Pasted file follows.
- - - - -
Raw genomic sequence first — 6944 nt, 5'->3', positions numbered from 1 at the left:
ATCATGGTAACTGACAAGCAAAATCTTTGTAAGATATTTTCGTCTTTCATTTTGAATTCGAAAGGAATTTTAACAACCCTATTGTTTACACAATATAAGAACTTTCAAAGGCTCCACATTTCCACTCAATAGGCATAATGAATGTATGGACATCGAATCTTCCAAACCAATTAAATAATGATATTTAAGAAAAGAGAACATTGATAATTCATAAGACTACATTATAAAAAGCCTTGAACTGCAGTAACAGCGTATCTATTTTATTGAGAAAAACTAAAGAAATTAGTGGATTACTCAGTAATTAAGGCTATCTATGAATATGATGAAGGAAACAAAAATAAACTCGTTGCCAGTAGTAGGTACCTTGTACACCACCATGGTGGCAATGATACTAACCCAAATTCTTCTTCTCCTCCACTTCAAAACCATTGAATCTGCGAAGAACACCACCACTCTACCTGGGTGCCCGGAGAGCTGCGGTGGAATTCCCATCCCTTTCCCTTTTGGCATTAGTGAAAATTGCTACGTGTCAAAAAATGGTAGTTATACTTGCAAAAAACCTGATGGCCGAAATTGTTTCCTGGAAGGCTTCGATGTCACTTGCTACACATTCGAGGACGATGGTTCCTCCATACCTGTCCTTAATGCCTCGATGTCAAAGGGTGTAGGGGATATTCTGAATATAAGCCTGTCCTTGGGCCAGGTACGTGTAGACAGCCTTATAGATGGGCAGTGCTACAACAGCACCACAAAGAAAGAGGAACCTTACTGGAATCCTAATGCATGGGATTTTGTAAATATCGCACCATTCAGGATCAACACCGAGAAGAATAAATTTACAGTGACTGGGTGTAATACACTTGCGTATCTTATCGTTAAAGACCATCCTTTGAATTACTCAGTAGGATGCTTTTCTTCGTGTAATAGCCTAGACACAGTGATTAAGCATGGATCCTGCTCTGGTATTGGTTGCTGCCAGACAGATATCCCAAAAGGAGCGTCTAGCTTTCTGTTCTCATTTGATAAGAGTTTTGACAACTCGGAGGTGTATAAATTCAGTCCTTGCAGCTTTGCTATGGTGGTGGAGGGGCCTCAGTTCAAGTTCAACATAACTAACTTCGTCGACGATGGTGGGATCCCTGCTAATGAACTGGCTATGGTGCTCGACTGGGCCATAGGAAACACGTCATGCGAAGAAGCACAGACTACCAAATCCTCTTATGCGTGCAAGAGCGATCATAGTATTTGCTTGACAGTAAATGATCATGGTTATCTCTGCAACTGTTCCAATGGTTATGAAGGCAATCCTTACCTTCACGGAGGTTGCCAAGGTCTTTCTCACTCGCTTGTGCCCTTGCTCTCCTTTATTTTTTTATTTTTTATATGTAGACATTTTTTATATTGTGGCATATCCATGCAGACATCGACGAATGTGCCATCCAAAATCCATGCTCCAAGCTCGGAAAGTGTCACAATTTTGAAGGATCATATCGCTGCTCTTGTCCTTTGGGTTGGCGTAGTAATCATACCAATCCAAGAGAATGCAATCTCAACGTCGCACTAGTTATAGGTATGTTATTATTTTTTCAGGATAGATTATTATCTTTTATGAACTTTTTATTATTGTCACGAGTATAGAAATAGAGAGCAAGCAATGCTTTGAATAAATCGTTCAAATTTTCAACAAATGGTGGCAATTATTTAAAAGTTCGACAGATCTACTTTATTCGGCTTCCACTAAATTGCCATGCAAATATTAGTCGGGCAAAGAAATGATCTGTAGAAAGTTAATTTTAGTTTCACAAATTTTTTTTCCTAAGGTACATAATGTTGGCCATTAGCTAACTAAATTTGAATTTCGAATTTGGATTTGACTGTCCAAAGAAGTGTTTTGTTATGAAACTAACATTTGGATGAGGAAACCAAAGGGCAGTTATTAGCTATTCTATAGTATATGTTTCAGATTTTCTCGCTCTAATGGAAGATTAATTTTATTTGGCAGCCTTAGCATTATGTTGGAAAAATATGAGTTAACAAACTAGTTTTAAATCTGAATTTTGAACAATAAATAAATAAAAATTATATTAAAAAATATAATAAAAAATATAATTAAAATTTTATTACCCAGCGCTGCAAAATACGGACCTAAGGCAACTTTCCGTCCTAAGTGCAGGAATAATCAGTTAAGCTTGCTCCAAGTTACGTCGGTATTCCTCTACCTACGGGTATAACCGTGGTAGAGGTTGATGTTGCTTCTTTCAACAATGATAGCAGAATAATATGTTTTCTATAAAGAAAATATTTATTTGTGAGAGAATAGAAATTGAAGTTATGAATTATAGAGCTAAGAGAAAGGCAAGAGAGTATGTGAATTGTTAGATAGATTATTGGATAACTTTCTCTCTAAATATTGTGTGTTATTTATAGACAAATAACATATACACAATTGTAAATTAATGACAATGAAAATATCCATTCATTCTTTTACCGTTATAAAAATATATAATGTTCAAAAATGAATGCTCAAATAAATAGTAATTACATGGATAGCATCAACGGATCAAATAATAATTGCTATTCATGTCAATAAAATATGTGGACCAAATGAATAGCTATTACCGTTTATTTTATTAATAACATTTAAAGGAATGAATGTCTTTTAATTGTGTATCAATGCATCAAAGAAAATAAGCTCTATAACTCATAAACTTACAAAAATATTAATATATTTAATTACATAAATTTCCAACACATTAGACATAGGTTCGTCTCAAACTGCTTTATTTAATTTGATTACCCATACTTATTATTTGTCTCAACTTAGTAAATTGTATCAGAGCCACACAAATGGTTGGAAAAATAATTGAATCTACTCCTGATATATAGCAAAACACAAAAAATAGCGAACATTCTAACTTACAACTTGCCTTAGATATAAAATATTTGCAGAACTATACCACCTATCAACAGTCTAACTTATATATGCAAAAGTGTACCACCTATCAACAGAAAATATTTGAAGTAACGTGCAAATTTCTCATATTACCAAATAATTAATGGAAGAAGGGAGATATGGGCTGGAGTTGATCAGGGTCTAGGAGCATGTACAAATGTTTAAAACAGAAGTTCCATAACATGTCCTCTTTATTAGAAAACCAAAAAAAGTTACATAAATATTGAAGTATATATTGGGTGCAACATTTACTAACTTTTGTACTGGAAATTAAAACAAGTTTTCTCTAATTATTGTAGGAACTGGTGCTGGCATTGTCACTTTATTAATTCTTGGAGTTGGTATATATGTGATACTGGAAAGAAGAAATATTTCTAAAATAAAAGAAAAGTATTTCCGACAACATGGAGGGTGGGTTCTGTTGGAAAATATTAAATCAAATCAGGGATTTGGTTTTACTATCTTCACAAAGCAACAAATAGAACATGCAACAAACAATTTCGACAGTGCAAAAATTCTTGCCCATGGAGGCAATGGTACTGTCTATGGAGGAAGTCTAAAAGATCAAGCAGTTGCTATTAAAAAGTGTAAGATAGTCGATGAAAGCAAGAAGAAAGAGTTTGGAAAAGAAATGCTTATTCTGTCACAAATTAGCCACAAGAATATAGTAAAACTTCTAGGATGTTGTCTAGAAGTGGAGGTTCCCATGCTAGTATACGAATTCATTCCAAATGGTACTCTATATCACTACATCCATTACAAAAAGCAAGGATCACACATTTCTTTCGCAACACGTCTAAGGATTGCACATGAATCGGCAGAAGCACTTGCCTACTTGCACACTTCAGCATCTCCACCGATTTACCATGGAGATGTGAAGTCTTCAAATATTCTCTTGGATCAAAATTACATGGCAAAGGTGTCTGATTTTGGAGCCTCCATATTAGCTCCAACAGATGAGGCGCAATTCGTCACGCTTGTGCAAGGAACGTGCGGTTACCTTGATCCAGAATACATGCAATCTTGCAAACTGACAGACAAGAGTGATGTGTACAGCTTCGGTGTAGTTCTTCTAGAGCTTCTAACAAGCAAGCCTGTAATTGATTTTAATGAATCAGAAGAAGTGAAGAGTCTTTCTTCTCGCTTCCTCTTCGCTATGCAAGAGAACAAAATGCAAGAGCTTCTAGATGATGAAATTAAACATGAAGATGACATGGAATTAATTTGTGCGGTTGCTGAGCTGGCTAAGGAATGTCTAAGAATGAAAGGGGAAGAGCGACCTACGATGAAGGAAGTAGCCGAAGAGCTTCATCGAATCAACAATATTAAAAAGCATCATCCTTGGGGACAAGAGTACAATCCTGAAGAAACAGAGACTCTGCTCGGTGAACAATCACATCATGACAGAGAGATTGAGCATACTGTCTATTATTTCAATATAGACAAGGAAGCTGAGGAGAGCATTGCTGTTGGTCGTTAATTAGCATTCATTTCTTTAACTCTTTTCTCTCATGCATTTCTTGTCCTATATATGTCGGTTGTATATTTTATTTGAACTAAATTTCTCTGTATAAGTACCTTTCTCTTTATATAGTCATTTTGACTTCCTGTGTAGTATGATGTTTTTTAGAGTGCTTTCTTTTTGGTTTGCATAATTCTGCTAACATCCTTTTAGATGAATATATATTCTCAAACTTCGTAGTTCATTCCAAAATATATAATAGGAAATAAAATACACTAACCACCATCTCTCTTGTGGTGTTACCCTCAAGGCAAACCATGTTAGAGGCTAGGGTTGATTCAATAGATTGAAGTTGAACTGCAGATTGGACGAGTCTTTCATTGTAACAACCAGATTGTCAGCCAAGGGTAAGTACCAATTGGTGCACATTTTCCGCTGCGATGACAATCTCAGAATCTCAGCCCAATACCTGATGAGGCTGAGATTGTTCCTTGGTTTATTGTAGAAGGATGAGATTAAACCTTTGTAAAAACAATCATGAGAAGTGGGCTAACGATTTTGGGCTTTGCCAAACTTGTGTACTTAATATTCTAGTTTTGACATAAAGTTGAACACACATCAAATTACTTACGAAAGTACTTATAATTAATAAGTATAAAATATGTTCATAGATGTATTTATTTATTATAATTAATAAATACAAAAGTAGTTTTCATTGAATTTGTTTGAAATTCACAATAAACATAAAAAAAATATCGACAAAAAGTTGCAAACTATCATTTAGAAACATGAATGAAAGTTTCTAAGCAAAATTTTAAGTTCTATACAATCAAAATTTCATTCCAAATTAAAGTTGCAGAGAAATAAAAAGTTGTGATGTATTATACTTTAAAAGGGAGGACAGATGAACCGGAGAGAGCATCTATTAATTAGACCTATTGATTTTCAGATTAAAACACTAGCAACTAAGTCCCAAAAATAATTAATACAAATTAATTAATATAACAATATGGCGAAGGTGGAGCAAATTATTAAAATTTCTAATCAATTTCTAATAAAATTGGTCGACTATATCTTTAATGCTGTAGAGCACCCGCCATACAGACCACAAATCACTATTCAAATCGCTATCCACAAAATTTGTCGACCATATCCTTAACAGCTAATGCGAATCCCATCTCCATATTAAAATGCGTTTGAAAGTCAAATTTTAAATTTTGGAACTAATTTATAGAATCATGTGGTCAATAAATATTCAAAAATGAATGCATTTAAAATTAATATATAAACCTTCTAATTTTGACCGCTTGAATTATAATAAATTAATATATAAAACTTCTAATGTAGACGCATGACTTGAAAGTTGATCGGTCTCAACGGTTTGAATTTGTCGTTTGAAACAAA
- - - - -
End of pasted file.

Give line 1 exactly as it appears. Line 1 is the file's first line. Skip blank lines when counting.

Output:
Raw genomic sequence first — 6944 nt, 5'->3', positions numbered from 1 at the left: